More ramps? Yes, just one more little recipe, I promise. This one begged to be recorded, since I have now made it three times over. Preserving ramps is wonderful, but using them fresh from the ground is far more desirable. I know I'll probably loose a few "likes" and maybe a few notices to unsubscribe from my newsletter. Such is the nature of tossing ramps around like they are something everyone can get. As long as I am able to sustainably acquire ramps each spring, I will continue to do so, and the ramp recipes will continue. But unlike my recent ramp jam, in this recipe you can certainly substitute some green onions in place of the ramps. In fact, green onions is what I normally use for this dish during the rest of the year, and they are no less delicious. Foraging for wild edibles is definitely a little hobby of mine. As long as I can remember I have been interested in this topic. As a young girl I would comb through books on wildflowers and herbs and spend countless hours in any patch of woods I could find. Not much has changed after growing up a bit, except for the fact that two little boys are now normally running ahead or trailing a bit behind me. My oldest says, "I'll help you find flowers and mushrooms, Mama." Although we still haven't been successful in the mushroom department yet. All of our hard work is normally rewarded with a little picnic by the river. Yesterday we even got to pull our shoes off and kick around in the cool water, under a sun filled sky. We headed back home wet, covered in mud, but drenched in happiness.
--Although it is not required, having a well seasoned cast iron pan for this recipe would help tremendously. I have amassed a small fortune of vintage cast iron pans in the last few months, and I can tell you they have made a huge difference in the food I cook. Because of this, I have gotten rid of all my non-stick pans. It is cast iron all the time now, and the few remaining all-clads seem to be getting a little jealous.
Sautéed Vegetables with Ramps
3-4 large carrots
1 bunch of asparagus
8-9 ramp bulbs (or subsitute green onions)
2 tablespoons extra virgin olive oil
1 teaspoon salt
1/2 tablespoon sugar
1/3 cup white wine
ground black pepper to taste
Peel and cut the carrots into 3-inch batons. Peel the woody ends of the asparagus and slice diagonally into 3-inch pieces. Diagonally slice the ramps, both the bulb and the greens. Heat the 2 tablespoons extra virgin olive oil in a cast iron skillet over high heat. Add the carrots and asparagus and saute until they are slightly browned and have a vibrant color, about 5 minutes. Add 1 teaspoon of salt, 1/2 tablespoon of sugar and 1/3 cup of white wine and cook until the wine has evaporated. Add the ramps and continue to cook until they are wilted and fragrant. Taste a carrot to see if you need any more salt and add a few cracks of black pepper. Serve warm.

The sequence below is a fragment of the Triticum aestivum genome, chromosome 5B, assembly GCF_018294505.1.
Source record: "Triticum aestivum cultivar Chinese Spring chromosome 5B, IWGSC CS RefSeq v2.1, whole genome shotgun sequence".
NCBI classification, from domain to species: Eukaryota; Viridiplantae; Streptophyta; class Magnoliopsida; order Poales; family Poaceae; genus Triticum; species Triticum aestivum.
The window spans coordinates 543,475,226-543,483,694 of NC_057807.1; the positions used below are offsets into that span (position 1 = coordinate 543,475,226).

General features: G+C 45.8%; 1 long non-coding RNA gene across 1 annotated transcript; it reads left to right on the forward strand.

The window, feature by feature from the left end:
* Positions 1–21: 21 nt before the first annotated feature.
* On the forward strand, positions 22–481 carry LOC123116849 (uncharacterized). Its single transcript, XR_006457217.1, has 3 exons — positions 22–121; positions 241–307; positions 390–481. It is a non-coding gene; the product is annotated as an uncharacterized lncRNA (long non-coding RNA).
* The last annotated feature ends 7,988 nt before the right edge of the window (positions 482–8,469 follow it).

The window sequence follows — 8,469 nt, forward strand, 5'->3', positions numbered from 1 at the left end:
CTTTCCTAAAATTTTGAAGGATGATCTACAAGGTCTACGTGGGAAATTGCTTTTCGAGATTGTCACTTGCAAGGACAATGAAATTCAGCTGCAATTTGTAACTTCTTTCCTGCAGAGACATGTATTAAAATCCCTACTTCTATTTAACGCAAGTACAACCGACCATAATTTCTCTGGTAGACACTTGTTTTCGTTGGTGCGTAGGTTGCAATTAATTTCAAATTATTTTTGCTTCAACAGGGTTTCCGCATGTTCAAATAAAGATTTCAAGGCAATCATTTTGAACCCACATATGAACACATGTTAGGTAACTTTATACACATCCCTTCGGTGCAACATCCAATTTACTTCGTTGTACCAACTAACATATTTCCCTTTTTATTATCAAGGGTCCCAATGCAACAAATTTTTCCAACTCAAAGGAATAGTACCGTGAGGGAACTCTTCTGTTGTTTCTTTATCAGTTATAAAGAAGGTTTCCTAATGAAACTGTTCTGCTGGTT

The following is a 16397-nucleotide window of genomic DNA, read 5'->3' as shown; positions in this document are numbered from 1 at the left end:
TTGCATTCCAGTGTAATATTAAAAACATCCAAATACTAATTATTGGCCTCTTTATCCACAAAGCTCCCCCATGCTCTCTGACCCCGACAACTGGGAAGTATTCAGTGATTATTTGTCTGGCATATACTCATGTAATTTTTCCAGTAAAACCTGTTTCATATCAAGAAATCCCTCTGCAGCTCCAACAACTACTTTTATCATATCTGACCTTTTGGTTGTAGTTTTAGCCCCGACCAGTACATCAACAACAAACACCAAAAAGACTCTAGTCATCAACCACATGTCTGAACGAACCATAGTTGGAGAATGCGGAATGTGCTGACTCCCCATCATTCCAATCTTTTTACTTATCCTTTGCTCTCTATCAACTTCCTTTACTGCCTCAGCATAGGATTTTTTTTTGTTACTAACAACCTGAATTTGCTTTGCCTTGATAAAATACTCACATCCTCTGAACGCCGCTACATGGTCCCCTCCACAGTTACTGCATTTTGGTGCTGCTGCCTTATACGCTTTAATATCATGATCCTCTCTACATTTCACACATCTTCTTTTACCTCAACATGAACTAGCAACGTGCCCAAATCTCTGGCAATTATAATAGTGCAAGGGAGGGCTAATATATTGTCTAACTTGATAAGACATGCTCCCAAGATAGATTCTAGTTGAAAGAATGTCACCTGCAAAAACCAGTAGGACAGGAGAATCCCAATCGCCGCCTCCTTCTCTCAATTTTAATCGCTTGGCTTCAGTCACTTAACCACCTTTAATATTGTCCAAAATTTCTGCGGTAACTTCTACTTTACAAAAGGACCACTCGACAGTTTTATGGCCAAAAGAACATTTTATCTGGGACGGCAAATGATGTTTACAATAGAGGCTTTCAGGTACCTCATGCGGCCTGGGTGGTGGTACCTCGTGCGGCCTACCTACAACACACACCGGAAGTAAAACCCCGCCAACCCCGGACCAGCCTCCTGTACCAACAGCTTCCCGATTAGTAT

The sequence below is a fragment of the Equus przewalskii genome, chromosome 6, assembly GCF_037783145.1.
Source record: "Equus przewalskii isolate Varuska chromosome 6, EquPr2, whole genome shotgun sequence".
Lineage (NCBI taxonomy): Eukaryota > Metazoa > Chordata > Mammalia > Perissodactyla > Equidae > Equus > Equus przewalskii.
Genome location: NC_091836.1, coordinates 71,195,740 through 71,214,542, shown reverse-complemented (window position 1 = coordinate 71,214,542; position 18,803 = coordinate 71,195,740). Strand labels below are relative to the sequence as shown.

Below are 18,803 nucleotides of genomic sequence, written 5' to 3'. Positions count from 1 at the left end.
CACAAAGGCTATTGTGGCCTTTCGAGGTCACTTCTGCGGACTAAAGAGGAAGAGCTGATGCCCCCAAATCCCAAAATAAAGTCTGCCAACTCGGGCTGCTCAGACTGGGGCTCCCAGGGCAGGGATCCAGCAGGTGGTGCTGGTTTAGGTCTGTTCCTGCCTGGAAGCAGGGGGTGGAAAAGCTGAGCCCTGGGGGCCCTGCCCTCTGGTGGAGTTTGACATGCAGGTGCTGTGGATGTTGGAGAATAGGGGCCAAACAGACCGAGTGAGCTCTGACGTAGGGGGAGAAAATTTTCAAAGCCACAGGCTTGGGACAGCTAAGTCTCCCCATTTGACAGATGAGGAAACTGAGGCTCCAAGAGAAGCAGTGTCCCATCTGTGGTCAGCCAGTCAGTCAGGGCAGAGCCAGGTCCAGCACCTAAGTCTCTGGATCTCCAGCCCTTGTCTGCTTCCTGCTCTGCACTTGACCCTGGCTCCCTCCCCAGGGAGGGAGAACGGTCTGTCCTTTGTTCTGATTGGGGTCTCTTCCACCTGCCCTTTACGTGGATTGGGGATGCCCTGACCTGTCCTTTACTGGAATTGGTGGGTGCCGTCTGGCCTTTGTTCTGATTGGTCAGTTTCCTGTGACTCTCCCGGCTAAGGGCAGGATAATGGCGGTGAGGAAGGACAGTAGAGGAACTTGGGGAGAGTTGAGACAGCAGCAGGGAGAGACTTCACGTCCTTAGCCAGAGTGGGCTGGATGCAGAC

Foraging for Wild Edibles
This last weekend I decided to take a class on wild edibles. It was the first in a three part series that will take place over the next few months. We walked for a few hours on the Duke Farm property, identifying wildflowers and what most people would consider weeds. We got to taste everything except the stinging nettles (pictured above). With nettles you have to dry or cook the leaves before eating them, because they have little spikes all over their stems and leaves that contain formic acid. I have never used nettles before, but I feel a little more comfortable with them, now that I know what they look like. Bring along a pair of gloves if you are going to pick some. Nettle stings, although not very long in duration, are really uncomfortable. Sort of like a mild bee sting.
I am always amazed at how many species of hawks there are in this area. I'm not exactly sure which this one is, but she wasn't at all disturbed by the presence of people. They are beautiful, but I can't help but be a nervous Mama. Our chickens will definitely need to have supervised free range time each day.
Some wild watercress, but not enough to collect for a salad. I'll definitely be looking for more of this!
The leaves and flowers of violets are edible. They make a beautiful addition to salads. The jack-in-the-pulpit (above right) has edible roots, but they are mostly just pretty to look at. This one looks like it got nibbled on by something.
The little white flowers (pictured above), belong to the garlic mustard plant. This invasive weed was actually one of my favorites we tasted during our class. The raw leaves were delicious, having a slightly bitter and sharp peppery flavor. I have heard of people making a pesto from garlic mustard, but I'm most looking forward to having some in a tender green salad. One of the things we learn about this class was that early bitter spring greens like garlic mustard and dandelion, are actually digestive stimulants. They give your system a kick into gear, and are great to eat before consuming a very large meal.
This little doe I found grazing around in the woods later that day. She didn't seem all that bothered by me, and she let me get close enough for a picture. Beautiful creatures, but I also secretly wish my father is successful at hunting this year, so I can add some deer meat to my freezer.
Two days after my class I took a little walk down by the river and grabbed of few of the things I learned about. The first dish I made was some scrambled eggs with greens, garnished with field garlic and violets. I threw in a few of my hydroponic tomatoes because they are still growing great! I'm really looking forward to trying out more of these spring edibles in other ways. And in a few weeks I will attend the second class, and hopefully learn a whole bunch of new edibles.